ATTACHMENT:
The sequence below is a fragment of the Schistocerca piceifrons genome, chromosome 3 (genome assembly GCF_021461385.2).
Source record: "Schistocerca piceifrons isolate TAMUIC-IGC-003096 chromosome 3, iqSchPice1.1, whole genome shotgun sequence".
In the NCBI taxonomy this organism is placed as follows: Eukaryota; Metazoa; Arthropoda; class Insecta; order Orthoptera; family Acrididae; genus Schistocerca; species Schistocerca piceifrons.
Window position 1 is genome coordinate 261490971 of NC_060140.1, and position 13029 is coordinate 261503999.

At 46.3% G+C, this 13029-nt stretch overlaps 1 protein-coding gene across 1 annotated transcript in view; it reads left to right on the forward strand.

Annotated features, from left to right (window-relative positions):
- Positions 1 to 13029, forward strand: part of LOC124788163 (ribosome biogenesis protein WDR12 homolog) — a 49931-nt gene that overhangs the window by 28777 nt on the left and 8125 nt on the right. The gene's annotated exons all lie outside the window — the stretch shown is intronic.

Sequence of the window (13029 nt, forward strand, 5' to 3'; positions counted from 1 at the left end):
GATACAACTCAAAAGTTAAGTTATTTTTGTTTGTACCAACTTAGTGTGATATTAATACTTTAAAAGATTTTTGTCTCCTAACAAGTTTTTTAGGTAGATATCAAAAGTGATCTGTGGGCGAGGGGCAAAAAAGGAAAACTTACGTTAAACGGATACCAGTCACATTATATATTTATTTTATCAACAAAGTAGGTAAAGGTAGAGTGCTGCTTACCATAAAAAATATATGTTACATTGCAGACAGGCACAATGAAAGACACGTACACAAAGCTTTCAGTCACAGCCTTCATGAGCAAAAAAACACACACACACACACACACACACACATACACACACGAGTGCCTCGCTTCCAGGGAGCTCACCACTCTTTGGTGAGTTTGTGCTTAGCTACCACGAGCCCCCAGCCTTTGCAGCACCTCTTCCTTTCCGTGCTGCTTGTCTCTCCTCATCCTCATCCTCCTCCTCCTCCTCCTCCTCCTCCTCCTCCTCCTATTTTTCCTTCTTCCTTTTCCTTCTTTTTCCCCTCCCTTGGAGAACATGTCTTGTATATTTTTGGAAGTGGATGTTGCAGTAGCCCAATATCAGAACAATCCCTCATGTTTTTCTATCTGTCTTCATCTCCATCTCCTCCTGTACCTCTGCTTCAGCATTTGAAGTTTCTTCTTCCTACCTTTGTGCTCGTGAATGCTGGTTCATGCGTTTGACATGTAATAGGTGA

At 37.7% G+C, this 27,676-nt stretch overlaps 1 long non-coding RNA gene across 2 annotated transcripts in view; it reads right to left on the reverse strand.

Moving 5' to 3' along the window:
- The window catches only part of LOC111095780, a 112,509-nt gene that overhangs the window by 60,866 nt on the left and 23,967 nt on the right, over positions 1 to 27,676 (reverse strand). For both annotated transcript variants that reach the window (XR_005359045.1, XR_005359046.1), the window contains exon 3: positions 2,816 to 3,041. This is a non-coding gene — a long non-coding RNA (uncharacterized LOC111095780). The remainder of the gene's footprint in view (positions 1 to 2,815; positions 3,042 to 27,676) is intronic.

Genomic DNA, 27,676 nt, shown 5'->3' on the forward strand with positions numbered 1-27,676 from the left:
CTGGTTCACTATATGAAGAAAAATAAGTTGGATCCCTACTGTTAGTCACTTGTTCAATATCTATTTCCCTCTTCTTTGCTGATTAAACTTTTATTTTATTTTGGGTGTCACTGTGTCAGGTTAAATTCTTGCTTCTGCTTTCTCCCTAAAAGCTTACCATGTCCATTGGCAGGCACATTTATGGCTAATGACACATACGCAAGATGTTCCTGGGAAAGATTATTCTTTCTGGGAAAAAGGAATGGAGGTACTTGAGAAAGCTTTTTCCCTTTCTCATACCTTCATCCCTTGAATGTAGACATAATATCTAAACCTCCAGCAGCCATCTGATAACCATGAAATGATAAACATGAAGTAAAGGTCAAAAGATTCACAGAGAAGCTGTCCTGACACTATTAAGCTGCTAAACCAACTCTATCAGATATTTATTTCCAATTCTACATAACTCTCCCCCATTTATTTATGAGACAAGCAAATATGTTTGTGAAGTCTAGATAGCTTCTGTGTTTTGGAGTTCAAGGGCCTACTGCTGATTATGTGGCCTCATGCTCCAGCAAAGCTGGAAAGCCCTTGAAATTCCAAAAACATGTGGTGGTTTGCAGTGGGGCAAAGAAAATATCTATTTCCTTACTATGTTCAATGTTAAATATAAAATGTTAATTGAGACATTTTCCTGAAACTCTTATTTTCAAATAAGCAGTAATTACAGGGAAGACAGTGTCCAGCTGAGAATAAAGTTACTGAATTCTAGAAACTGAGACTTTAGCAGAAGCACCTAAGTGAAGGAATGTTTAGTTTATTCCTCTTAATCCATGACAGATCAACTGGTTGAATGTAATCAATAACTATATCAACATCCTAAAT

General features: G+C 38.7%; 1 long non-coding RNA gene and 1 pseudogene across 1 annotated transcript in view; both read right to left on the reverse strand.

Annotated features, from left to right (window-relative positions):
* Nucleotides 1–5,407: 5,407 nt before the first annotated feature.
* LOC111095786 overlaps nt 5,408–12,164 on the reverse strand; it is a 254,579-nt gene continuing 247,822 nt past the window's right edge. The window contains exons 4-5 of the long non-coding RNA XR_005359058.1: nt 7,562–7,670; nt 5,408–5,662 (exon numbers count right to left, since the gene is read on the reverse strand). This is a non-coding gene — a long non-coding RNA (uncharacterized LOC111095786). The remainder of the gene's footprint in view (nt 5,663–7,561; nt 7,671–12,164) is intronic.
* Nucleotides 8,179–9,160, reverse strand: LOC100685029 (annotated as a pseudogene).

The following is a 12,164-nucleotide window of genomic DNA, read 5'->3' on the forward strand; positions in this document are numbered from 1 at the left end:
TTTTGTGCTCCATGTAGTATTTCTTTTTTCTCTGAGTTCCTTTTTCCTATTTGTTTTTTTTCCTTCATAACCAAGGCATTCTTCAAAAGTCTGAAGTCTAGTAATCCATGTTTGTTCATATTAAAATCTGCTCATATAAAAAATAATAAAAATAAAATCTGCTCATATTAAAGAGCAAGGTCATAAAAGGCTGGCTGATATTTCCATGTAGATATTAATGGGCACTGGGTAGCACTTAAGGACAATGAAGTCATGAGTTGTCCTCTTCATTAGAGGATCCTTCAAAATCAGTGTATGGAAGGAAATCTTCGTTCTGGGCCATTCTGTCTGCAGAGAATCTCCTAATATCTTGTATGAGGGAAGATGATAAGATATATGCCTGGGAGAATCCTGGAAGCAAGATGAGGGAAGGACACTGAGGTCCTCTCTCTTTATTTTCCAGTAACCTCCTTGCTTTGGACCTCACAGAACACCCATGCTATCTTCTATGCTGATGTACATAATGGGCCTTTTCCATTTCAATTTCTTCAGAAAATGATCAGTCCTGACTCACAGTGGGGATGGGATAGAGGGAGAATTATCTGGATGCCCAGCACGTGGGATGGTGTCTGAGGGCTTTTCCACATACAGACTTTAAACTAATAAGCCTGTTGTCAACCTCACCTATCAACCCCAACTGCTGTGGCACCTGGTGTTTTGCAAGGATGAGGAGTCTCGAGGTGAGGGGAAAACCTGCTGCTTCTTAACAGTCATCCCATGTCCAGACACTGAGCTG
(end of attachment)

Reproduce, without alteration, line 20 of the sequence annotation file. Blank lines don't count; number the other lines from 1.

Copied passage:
The following is a 12,164-nucleotide window of genomic DNA, read 5'->3' on the forward strand; positions in this document are numbered from 1 at the left end: